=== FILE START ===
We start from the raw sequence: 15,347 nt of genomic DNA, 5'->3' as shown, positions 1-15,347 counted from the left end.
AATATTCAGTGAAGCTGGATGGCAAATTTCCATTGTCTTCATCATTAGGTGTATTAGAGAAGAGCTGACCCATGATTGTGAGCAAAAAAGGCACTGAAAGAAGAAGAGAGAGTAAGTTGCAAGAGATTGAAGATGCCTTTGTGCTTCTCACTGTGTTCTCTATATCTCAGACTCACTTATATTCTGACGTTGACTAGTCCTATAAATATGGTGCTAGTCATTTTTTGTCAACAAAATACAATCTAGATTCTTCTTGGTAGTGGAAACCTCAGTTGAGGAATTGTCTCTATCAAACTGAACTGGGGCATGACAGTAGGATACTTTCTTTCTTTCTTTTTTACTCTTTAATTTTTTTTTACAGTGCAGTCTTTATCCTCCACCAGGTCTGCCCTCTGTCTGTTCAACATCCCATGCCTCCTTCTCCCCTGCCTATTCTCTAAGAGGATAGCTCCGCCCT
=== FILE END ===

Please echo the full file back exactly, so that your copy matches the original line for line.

We start from the raw sequence: 15,347 nt of genomic DNA, 5'->3' as shown, positions 1-15,347 counted from the left end.
AATATTCAGTGAAGCTGGATGGCAAATTTCCATTGTCTTCATCATTAGGTGTATTAGAGAAGAGCTGACCCATGATTGTGAGCAAAAAAGGCACTGAAAGAAGAAGAGAGAGTAAGTTGCAAGAGATTGAAGATGCCTTTGTGCTTCTCACTGTGTTCTCTATATCTCAGACTCACTTATATTCTGACGTTGACTAGTCCTATAAATATGGTGCTAGTCATTTTTTGTCAACAAAATACAATCTAGATTCTTCTTGGTAGTGGAAACCTCAGTTGAGGAATTGTCTCTATCAAACTGAACTGGGGCATGACAGTAGGATACTTTCTTTCTTTCTTTTTTACTCTTTAATTTTTTTTTACAGTGCAGTCTTTATCCTCCACCAGGTCTGCCCTCTGTCTGTTCAACATCCCATGCCTCCTTCTCCCCTGCCTATTCTCTAAGAGGATAGCTCCGCCCT